Musical break(down)

So, I have to finish this design for an Easter card and I need a break because my wrist is starting to hurt…from using a Wacom tablet! wooooooo! -ok, no, seriously this is a huge upgrade for me, my previous tablet cost something like 30 euros.

So while I take a break here’s a list of my ten favorite soundtracks ever (there’s a lot more than ten, but then I need to get back to work):

(The list is in reverse, as is customary with this sort of lists)

10. Ghost in the Shell: Kenji Kawai

If cyberpunk hymns are not your thing then I don’t wanna be your friend

9. Tetsuo: the Iron Man: Ishikawa Chu

…or Ishikawa Tadashi if you are watching Fudoh. Anyone care to explain that?

8. Waltz with Bashir: Max Richter

Story time: I hadn’t slept for two days when I watched this film in the theater. As a result I fell asleep at some point and woke up during the final scene. Those who have seen it will understand how shocking that was.

7. Ravenous: Damon Albarn and Michael Nyman

The most perfectly unfitting soundtrack to any film, ever

6. The assassination of Jesse James by the coward Robert Ford: Nick Cave and Warren Ellis

You can’t really go wrong with this combination. The film is also beautifully shot, the cinematography will actually bring tears to your eyes.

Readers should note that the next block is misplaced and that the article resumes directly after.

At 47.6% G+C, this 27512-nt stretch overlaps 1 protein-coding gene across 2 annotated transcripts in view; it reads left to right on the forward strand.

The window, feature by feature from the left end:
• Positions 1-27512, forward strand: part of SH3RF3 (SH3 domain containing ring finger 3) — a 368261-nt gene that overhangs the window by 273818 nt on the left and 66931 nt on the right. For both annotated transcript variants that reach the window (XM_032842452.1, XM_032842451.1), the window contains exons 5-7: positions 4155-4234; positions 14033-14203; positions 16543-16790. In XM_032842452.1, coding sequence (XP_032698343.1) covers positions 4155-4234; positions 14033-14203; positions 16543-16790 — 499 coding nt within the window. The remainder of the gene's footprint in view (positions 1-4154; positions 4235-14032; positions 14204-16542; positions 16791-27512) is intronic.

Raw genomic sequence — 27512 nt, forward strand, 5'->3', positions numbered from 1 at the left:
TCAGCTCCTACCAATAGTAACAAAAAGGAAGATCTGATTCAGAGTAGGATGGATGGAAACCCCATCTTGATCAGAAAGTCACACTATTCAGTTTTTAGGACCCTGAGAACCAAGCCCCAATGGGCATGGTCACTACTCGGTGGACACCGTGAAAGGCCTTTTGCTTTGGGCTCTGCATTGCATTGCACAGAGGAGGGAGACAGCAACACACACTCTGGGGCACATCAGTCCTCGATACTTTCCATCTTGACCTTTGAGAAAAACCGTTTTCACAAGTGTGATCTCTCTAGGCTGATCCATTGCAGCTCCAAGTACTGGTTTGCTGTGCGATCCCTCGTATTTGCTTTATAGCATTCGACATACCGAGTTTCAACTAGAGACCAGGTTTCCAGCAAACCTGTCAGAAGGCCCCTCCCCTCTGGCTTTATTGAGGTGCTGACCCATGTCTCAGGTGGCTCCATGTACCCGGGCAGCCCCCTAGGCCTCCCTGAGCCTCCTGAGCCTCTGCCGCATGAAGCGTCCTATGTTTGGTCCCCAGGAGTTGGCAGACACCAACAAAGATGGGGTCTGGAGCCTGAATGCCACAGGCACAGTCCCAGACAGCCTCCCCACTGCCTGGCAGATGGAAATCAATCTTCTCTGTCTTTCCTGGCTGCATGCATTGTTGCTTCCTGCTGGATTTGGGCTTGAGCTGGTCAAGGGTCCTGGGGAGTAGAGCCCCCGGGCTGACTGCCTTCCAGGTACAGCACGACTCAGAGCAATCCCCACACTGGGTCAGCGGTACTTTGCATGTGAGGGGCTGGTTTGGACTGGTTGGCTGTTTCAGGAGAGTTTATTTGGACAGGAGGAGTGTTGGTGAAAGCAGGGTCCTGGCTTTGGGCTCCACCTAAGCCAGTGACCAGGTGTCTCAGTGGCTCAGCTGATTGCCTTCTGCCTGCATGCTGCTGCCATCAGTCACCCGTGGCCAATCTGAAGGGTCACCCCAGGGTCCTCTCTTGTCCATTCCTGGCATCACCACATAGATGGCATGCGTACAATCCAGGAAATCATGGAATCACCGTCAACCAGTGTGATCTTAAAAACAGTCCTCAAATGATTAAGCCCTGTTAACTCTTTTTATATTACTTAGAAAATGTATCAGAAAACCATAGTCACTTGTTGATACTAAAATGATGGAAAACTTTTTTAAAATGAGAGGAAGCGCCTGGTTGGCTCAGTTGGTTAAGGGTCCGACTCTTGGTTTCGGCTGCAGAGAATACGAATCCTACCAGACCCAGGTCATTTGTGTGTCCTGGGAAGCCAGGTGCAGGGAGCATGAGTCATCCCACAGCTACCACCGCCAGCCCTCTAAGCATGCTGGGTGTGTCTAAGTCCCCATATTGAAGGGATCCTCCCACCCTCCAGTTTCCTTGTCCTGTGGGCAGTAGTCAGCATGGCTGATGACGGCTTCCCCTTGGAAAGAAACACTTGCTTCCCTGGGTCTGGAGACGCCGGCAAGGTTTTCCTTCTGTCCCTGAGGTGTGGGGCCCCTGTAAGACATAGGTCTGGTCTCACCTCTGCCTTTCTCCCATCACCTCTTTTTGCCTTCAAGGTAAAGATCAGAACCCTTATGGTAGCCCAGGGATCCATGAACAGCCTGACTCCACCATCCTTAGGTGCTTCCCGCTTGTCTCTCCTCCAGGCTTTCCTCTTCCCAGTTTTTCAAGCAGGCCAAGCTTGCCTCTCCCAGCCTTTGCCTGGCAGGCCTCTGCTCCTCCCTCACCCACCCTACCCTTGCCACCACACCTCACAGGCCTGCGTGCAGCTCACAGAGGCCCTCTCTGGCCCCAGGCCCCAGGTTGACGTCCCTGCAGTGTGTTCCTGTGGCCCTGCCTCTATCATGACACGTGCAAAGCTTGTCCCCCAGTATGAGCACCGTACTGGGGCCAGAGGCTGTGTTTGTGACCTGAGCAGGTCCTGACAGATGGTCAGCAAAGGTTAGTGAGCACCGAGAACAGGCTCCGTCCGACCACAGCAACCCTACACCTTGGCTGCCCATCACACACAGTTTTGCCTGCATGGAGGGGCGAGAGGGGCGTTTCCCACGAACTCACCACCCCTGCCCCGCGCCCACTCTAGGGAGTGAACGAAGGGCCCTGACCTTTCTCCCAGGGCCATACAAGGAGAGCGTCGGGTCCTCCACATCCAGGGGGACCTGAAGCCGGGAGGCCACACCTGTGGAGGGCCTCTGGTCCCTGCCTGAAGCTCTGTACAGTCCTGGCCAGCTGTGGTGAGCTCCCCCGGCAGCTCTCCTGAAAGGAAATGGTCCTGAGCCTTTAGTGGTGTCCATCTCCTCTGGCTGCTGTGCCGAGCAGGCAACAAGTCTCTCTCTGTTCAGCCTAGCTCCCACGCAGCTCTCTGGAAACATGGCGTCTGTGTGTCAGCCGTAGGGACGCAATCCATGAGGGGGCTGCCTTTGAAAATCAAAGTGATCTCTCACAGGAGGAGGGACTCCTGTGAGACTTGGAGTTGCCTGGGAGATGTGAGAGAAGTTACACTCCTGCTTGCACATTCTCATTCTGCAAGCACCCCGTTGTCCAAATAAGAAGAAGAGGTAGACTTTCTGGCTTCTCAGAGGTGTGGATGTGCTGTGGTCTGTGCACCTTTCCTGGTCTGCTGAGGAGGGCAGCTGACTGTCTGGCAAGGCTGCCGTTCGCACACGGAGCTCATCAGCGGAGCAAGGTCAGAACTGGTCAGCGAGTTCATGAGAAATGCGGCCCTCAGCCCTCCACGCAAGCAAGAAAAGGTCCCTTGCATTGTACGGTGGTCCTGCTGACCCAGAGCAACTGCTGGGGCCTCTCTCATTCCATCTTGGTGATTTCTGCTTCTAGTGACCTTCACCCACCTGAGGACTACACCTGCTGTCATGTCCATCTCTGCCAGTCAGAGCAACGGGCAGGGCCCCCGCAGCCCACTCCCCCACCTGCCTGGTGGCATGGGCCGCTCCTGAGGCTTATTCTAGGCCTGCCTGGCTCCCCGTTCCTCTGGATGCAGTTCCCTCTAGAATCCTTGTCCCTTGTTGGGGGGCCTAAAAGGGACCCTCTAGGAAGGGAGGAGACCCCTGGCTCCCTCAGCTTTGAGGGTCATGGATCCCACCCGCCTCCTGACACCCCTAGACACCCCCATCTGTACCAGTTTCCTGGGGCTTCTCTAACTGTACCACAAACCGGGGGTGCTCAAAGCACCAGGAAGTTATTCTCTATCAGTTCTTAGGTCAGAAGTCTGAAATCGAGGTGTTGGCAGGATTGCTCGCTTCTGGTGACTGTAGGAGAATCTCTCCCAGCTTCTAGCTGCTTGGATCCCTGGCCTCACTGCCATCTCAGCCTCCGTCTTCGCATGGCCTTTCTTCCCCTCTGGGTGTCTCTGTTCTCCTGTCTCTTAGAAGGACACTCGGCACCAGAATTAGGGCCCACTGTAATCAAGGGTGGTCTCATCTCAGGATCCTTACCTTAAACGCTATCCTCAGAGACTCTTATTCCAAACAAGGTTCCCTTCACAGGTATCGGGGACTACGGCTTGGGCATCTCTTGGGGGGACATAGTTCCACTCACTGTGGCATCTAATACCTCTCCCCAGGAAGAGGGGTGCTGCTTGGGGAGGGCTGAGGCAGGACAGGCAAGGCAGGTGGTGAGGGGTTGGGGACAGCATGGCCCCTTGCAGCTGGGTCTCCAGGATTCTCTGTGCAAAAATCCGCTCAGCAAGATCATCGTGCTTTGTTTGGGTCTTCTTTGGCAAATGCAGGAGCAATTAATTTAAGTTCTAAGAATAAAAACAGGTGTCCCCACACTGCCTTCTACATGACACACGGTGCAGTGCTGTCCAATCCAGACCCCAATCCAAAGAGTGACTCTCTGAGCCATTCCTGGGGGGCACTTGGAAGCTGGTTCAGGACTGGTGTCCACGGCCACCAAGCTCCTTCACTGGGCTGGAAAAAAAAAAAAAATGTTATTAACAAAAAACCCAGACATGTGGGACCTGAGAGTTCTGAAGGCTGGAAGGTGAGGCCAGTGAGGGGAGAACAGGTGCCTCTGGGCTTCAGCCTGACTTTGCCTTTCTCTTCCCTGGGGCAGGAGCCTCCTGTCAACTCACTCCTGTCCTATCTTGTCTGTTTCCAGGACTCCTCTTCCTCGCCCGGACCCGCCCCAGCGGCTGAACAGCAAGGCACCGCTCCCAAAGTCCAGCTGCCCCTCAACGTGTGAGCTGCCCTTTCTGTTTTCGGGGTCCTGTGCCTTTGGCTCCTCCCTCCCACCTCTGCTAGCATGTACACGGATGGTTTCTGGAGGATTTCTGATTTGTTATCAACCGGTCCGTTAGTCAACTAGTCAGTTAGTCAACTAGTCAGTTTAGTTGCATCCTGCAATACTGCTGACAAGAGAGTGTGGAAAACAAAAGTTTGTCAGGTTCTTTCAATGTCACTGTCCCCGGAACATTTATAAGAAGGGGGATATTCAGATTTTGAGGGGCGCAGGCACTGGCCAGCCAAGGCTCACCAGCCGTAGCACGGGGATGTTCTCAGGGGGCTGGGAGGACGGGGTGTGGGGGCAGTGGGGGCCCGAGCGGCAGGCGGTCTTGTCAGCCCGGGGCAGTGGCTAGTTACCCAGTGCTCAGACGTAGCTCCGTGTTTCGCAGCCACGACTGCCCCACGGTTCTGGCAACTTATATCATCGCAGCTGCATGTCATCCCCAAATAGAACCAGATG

5. Arizona Dream: Iggy Pop and Goran Bregovic

I’ve seen them both live. That’s right, be jealous.

4. Akira: Geinoh Yamashirogumi collective

I was told the soundtrack was recorded prior to the film, which is crazy because one is not complete without the other. It would be like… sandwich without cheese or souvlaki minus the tzatziki (sacrilege).

3. Oldboy: Cho Young Wuk

I Finally got to see one of my favourite films ever on the big screen last year in London. The live orchestra at the end of the screening and the Q&A with this guy more than made up for the long wait.

2. Dead Man: Neil Young

Neil Young. Enough said.

1. IZO: Kazuki Tomokawa

Story time: During what has so far been the luckiest day of my life, I discovered that Kazuki was playing in London by accident. I was walking to the Arcola theatre in Dalston, and just happened to glance at the gigs on the announcement board of the venue next door. I never went to the theater. Kazuki broke a string about three times during the gig; each time this happened he would hold up the guitar in a ceremonial manner and say ‘ guitar change’. It’s impossible not to love Kazuki. Impossible. Miike loved him so much he actually embedded him in his film, so everyone could see just how cool he looks while violating his guitar-in the best way possible.

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